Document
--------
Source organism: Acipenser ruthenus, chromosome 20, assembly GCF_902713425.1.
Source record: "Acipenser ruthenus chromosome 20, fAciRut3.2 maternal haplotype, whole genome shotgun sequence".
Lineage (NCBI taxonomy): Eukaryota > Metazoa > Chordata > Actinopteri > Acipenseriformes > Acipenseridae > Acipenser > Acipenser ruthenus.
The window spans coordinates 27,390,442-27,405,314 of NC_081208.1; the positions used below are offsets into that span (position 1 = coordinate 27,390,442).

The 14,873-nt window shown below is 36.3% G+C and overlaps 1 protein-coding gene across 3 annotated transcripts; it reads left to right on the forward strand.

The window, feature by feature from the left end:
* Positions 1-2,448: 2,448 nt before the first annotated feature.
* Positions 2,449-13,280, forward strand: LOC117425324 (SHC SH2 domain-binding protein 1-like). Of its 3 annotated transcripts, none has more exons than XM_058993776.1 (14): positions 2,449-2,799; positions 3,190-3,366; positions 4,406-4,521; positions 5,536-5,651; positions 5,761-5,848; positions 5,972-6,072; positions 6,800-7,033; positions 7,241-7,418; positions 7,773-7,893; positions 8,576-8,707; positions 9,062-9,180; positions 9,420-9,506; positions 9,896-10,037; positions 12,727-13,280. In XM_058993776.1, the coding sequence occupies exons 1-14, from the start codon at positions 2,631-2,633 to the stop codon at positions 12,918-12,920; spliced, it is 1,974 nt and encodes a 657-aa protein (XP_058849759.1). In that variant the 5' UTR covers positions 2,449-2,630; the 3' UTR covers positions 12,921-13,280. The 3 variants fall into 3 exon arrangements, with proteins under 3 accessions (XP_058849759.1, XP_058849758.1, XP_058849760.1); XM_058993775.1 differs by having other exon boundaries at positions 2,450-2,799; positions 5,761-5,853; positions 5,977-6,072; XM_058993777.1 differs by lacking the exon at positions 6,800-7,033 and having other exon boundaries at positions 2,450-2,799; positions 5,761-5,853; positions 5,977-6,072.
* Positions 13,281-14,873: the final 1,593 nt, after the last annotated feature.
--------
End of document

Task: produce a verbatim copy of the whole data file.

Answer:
Source organism: Acipenser ruthenus, chromosome 20, assembly GCF_902713425.1.
Source record: "Acipenser ruthenus chromosome 20, fAciRut3.2 maternal haplotype, whole genome shotgun sequence".
Lineage (NCBI taxonomy): Eukaryota > Metazoa > Chordata > Actinopteri > Acipenseriformes > Acipenseridae > Acipenser > Acipenser ruthenus.
The window spans coordinates 27,390,442-27,405,314 of NC_081208.1; the positions used below are offsets into that span (position 1 = coordinate 27,390,442).

The 14,873-nt window shown below is 36.3% G+C and overlaps 1 protein-coding gene across 3 annotated transcripts; it reads left to right on the forward strand.

The window, feature by feature from the left end:
* Positions 1-2,448: 2,448 nt before the first annotated feature.
* Positions 2,449-13,280, forward strand: LOC117425324 (SHC SH2 domain-binding protein 1-like). Of its 3 annotated transcripts, none has more exons than XM_058993776.1 (14): positions 2,449-2,799; positions 3,190-3,366; positions 4,406-4,521; positions 5,536-5,651; positions 5,761-5,848; positions 5,972-6,072; positions 6,800-7,033; positions 7,241-7,418; positions 7,773-7,893; positions 8,576-8,707; positions 9,062-9,180; positions 9,420-9,506; positions 9,896-10,037; positions 12,727-13,280. In XM_058993776.1, the coding sequence occupies exons 1-14, from the start codon at positions 2,631-2,633 to the stop codon at positions 12,918-12,920; spliced, it is 1,974 nt and encodes a 657-aa protein (XP_058849759.1). In that variant the 5' UTR covers positions 2,449-2,630; the 3' UTR covers positions 12,921-13,280. The 3 variants fall into 3 exon arrangements, with proteins under 3 accessions (XP_058849759.1, XP_058849758.1, XP_058849760.1); XM_058993775.1 differs by having other exon boundaries at positions 2,450-2,799; positions 5,761-5,853; positions 5,977-6,072; XM_058993777.1 differs by lacking the exon at positions 6,800-7,033 and having other exon boundaries at positions 2,450-2,799; positions 5,761-5,853; positions 5,977-6,072.
* Positions 13,281-14,873: the final 1,593 nt, after the last annotated feature.